In the original context of why I brought qualia up: yes, it's 'evidence' of something naturalism cannot account for.
I don't see how or why this is so.
Brain activity can be measured; but how would one differentiate between a quale of red, and a quale of 'I enjoy red'? (unless the person communicated that of course)* Both instances would be voltages.
I think you have answered your own questions: I should imagine that the pattern of the voltages would be different. (I can't lay my hands on it now but thee is a post in the Science section that shows thoughts being translated into images - most interesting.)
However, and to accept your point on voltages, if qualia are brain activity and brain activity can be measured; what is your point?
So then; it's something beyond the scope of naturalism to account for.
No. This is an error on your part. Qualia are experienced by all of us, thus they are natural in that they are part of the function of the mind. Doubtless they are explicable, definable and, presently and to an extent, measurable.
One could call that 'supernatural'.
One could but one would be incorrect
I don't see why not.
I hope you see "why not" now.
Supernatural doesn't have to mean something magical or whatever, just beyond what the discipline can be used for imo....
Unfortunately it does have to mean that. Your having an opinion of a word's meaning is not much use, is it? E.g. If you meant Coca Cola each time you said Beer, things would not go well. We agree meanings of words, otherwise we have a private language, which is no language at all.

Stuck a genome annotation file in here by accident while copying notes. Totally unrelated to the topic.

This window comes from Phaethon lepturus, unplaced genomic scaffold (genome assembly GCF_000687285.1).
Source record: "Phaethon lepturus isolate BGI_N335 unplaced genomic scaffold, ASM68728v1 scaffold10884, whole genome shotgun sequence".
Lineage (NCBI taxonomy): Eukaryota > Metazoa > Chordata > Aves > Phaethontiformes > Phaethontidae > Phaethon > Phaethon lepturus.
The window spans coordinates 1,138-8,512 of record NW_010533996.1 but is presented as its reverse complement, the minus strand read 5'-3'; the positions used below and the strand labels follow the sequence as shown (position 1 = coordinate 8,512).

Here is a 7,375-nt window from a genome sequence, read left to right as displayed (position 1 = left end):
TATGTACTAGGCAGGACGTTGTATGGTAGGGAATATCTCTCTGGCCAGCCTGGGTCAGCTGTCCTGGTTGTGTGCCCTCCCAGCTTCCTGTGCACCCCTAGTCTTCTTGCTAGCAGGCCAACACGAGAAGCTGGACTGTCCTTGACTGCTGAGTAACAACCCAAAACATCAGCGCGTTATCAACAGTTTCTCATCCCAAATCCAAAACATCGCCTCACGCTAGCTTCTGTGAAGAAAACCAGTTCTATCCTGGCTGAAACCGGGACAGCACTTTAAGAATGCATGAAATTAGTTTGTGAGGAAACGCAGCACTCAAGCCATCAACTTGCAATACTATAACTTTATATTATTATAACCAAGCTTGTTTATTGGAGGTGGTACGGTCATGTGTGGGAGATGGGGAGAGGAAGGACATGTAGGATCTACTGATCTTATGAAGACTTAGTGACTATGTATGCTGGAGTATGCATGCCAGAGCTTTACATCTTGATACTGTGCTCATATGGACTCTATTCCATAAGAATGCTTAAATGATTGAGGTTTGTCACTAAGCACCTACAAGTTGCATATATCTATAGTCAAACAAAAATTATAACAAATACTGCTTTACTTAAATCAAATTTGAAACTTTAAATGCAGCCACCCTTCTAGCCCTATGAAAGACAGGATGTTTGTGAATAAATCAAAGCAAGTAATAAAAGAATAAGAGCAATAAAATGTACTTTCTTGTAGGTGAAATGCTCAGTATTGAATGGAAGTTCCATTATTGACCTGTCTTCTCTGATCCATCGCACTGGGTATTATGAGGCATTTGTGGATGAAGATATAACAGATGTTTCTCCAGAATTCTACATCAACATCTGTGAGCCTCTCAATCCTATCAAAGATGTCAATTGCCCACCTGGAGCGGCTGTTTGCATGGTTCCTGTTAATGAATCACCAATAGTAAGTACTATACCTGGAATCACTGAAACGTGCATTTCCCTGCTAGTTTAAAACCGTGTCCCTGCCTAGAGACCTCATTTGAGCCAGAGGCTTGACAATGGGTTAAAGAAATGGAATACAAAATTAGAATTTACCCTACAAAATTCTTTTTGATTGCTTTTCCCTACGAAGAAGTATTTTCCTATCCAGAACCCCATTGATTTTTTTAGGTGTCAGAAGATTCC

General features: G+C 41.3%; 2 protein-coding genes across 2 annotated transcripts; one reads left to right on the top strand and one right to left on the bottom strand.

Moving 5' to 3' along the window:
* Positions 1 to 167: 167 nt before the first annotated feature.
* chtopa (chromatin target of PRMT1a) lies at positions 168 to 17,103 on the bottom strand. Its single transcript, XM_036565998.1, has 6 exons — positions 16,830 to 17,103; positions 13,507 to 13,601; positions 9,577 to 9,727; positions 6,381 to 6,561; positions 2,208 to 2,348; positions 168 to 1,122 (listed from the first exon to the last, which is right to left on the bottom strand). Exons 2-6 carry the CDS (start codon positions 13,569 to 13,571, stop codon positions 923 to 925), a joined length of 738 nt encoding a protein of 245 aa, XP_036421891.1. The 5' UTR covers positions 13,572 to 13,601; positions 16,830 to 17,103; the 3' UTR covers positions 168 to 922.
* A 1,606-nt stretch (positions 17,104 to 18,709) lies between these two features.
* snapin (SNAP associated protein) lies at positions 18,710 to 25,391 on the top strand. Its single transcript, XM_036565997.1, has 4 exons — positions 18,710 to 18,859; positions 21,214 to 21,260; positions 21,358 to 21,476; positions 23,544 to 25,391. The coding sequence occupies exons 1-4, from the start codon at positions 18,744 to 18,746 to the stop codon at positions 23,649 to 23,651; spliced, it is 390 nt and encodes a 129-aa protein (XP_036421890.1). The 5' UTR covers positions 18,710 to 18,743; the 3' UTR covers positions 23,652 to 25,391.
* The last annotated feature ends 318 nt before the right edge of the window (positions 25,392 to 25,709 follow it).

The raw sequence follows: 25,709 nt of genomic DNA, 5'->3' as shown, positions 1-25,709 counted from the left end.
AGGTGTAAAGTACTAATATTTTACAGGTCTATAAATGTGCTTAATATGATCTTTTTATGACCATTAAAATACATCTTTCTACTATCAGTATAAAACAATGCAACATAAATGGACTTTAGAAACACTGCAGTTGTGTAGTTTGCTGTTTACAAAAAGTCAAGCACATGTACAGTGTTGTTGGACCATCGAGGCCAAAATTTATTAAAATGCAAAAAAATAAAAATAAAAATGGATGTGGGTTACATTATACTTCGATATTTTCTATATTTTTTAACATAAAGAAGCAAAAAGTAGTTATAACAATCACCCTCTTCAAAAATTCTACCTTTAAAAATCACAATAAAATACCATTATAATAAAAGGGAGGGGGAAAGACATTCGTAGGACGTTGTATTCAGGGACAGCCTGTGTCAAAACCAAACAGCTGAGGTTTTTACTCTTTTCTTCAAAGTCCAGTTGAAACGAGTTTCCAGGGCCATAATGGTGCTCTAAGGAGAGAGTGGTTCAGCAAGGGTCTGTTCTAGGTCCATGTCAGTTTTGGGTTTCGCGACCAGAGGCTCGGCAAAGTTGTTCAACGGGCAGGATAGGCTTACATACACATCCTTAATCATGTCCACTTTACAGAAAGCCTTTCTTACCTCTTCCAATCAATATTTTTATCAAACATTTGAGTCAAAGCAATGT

Oxford English Dictionary (full on-line edition v. March 2012)
Supernatural: That is above nature; belonging to a higher realm or system than that of nature; transcending the powers or the ordinary course of nature.
The very idea is that natures laws are not followed.
You may enjoy this from Alice Through the Looking Glass"
[Humpty-Dumpty speaks] 'And only one for birthday presents, you know. There's glory for you!'
'I don't know what you mean by "glory",' Alice said.
Humpty Dumpty smiled contemptuously. 'Of course you don't — till I tell you. I meant "there's a nice knock-down argument for you!"'
'But "glory" doesn't mean "a nice knock-down argument",' Alice objected.
'When I use a word,' Humpty Dumpty said, in rather a scornful tone, 'it means just what I choose it to mean — neither more nor less.'
Let's keep to real definitions. ; )